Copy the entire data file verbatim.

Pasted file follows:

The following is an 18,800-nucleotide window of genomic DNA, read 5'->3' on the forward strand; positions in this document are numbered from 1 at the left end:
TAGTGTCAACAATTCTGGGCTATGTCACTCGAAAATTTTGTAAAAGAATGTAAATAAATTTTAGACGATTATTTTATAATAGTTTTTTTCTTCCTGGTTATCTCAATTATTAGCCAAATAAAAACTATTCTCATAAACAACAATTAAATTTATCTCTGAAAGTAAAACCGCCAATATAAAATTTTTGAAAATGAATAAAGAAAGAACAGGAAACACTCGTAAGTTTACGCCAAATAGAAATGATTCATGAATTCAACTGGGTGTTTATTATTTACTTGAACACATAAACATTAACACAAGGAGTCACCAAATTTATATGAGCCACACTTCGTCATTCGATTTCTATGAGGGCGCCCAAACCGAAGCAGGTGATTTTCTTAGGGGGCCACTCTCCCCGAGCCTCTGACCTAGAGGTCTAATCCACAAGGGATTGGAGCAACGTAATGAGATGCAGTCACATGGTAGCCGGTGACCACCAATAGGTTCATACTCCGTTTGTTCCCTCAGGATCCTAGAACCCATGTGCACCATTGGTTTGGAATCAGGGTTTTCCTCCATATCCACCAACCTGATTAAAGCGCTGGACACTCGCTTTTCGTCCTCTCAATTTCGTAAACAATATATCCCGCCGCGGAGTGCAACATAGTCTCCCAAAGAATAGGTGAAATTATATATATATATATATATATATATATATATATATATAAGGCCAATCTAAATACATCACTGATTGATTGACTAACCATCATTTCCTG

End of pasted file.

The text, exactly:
The following is an 18,800-nucleotide window of genomic DNA, read 5'->3' on the forward strand; positions in this document are numbered from 1 at the left end:
TAGTGTCAACAATTCTGGGCTATGTCACTCGAAAATTTTGTAAAAGAATGTAAATAAATTTTAGACGATTATTTTATAATAGTTTTTTTCTTCCTGGTTATCTCAATTATTAGCCAAATAAAAACTATTCTCATAAACAACAATTAAATTTATCTCTGAAAGTAAAACCGCCAATATAAAATTTTTGAAAATGAATAAAGAAAGAACAGGAAACACTCGTAAGTTTACGCCAAATAGAAATGATTCATGAATTCAACTGGGTGTTTATTATTTACTTGAACACATAAACATTAACACAAGGAGTCACCAAATTTATATGAGCCACACTTCGTCATTCGATTTCTATGAGGGCGCCCAAACCGAAGCAGGTGATTTTCTTAGGGGGCCACTCTCCCCGAGCCTCTGACCTAGAGGTCTAATCCACAAGGGATTGGAGCAACGTAATGAGATGCAGTCACATGGTAGCCGGTGACCACCAATAGGTTCATACTCCGTTTGTTCCCTCAGGATCCTAGAACCCATGTGCACCATTGGTTTGGAATCAGGGTTTTCCTCCATATCCACCAACCTGATTAAAGCGCTGGACACTCGCTTTTCGTCCTCTCAATTTCGTAAACAATATATCCCGCCGCGGAGTGCAACATAGTCTCCCAAAGAATAGGTGAAATTATATATATATATATATATATATATATATATATATATAAGGCCAATCTAAATACATCACTGATTGATTGACTAACCATCATTTCCTG